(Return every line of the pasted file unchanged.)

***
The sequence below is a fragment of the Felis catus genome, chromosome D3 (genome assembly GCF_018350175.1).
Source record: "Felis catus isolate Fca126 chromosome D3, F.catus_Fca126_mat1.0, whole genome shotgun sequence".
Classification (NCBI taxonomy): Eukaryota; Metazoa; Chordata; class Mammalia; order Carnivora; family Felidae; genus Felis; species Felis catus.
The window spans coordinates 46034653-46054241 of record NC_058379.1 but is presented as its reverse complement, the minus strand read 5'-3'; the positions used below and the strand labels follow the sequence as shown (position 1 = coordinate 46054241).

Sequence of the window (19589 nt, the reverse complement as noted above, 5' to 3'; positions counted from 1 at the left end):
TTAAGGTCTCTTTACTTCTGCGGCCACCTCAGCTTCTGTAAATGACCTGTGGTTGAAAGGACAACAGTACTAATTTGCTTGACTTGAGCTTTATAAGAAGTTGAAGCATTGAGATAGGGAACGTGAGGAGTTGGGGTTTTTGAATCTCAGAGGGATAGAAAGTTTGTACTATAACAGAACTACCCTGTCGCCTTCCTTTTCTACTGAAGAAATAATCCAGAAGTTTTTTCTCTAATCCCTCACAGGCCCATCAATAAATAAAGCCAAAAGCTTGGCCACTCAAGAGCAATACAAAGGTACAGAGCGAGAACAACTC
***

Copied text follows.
The sequence below is a fragment of the Felis catus genome, chromosome D3 (genome assembly GCF_018350175.1).
Source record: "Felis catus isolate Fca126 chromosome D3, F.catus_Fca126_mat1.0, whole genome shotgun sequence".
Classification (NCBI taxonomy): Eukaryota; Metazoa; Chordata; class Mammalia; order Carnivora; family Felidae; genus Felis; species Felis catus.
The window spans coordinates 46034653-46054241 of record NC_058379.1 but is presented as its reverse complement, the minus strand read 5'-3'; the positions used below and the strand labels follow the sequence as shown (position 1 = coordinate 46054241).

Sequence of the window (19589 nt, the reverse complement as noted above, 5' to 3'; positions counted from 1 at the left end):
TTAAGGTCTCTTTACTTCTGCGGCCACCTCAGCTTCTGTAAATGACCTGTGGTTGAAAGGACAACAGTACTAATTTGCTTGACTTGAGCTTTATAAGAAGTTGAAGCATTGAGATAGGGAACGTGAGGAGTTGGGGTTTTTGAATCTCAGAGGGATAGAAAGTTTGTACTATAACAGAACTACCCTGTCGCCTTCCTTTTCTACTGAAGAAATAATCCAGAAGTTTTTTCTCTAATCCCTCACAGGCCCATCAATAAATAAAGCCAAAAGCTTGGCCACTCAAGAGCAATACAAAGGTACAGAGCGAGAACAACTC